2013 Nissan LEAF
The Nissan LEAF landed. The BMW i3 is headed there soon (2014). And even the BMW i8 will be available (late 2014 to 2015) to a select few.
That's all in South Africa, but none of those plug-in vehicles would be available there if the nation hadn't made a strong commitment to plug-in vehicles.
Back on February 26, South Africa's Department of Environmental Affairs launched a Green Cars (Zero Emission Electric Vehicles) program. That was followed up by the March 13 launch of South Africa's Technology Innovation Agency electromobility program. Soon, South Africa's Department of Trade and Industry will release its Electric Vehicle Industry Roadmap.
That's a lot of plug-in related initiatives in a short length of time. This suggests that South Africa is getting serious about plug-in vehicle vehicles and that's important because demand for transport in South Africa is expected to grow quite rapidly, which will certainly increase emissions and there's a report soon to be released by South Africa's Energy Research Center that claims electric vehicles could "significantly reduce emissions" even with no changes to the nation's current grid or source for electricity.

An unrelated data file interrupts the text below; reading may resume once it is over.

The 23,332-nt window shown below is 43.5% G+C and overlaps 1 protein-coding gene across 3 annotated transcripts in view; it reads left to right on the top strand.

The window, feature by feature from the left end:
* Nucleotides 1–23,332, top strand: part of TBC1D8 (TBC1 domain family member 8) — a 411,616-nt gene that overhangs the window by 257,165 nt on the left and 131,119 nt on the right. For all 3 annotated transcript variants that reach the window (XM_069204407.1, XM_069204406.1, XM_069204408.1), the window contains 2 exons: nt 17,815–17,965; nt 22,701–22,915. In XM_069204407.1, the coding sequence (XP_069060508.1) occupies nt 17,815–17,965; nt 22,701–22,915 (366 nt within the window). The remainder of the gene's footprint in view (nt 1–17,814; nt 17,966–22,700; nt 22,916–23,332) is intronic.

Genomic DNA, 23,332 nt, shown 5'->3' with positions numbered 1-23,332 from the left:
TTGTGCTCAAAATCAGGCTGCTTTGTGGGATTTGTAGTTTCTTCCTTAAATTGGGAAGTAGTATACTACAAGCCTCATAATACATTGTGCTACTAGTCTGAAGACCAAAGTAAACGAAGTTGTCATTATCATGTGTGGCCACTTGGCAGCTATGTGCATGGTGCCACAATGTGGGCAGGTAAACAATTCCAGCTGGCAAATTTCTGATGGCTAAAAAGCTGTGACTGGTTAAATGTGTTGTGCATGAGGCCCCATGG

Furthermore, South Africa's Department of Environmental Affairs sees electric vehicles as one of the leading solutions to reduce CO2 emissions.
Even the country's Department for Trade and Industry says local production of electric vehicles would be beneficial to South Africa in terms of job creation, industrialization and potential export value.
So, with all signs suggesting South Africa is gearing up for an electric vehicle boom, it's no surprise that the nation's government will be first to jump on board by committing to purchase 3,000 to 5,000 plug-in vehicles per year from 2015 and beyond.
But will residents of South Africa purchase plug-in vehicles, too? We'll know soon enough now that the Nissan LEAF is available there.